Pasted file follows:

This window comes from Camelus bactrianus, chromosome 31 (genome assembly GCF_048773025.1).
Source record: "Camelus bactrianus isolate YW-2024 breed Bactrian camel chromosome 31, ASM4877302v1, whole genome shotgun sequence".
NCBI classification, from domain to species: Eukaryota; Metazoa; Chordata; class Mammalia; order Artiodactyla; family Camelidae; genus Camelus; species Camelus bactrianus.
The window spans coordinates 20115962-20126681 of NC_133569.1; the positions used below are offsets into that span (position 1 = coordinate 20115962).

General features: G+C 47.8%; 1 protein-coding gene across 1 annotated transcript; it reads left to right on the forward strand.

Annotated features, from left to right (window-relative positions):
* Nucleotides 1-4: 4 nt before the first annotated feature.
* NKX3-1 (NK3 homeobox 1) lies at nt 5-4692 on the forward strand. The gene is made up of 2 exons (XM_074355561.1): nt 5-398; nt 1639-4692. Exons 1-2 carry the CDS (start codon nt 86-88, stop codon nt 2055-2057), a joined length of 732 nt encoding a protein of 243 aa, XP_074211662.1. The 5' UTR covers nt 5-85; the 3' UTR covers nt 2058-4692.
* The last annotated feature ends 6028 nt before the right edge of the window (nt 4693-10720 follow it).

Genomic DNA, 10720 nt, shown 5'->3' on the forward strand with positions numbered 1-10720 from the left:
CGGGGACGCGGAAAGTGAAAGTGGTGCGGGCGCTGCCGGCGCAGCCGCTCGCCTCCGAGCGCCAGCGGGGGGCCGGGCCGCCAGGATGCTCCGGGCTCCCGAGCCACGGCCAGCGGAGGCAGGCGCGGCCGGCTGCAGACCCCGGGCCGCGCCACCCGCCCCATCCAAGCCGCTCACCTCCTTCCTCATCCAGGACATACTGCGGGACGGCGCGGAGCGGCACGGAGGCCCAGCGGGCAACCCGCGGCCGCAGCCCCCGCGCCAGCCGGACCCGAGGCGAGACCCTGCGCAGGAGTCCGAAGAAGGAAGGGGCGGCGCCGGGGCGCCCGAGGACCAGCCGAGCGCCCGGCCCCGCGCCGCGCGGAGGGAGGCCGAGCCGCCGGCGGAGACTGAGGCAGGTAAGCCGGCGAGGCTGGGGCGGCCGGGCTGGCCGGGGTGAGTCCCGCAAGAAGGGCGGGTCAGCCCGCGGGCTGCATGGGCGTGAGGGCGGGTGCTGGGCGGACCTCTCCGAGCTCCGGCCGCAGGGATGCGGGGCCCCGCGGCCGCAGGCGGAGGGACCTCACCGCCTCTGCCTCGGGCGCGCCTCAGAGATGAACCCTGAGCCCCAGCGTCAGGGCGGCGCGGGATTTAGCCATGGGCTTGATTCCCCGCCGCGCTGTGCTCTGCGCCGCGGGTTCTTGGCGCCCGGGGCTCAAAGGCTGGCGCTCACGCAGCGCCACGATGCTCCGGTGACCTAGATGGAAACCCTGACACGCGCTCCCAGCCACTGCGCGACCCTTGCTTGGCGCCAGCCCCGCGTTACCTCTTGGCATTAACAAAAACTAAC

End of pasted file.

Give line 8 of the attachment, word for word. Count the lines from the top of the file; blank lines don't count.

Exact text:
* NKX3-1 (NK3 homeobox 1) lies at nt 5-4692 on the forward strand. The gene is made up of 2 exons (XM_074355561.1): nt 5-398; nt 1639-4692. Exons 1-2 carry the CDS (start codon nt 86-88, stop codon nt 2055-2057), a joined length of 732 nt encoding a protein of 243 aa, XP_074211662.1. The 5' UTR covers nt 5-85; the 3' UTR covers nt 2058-4692.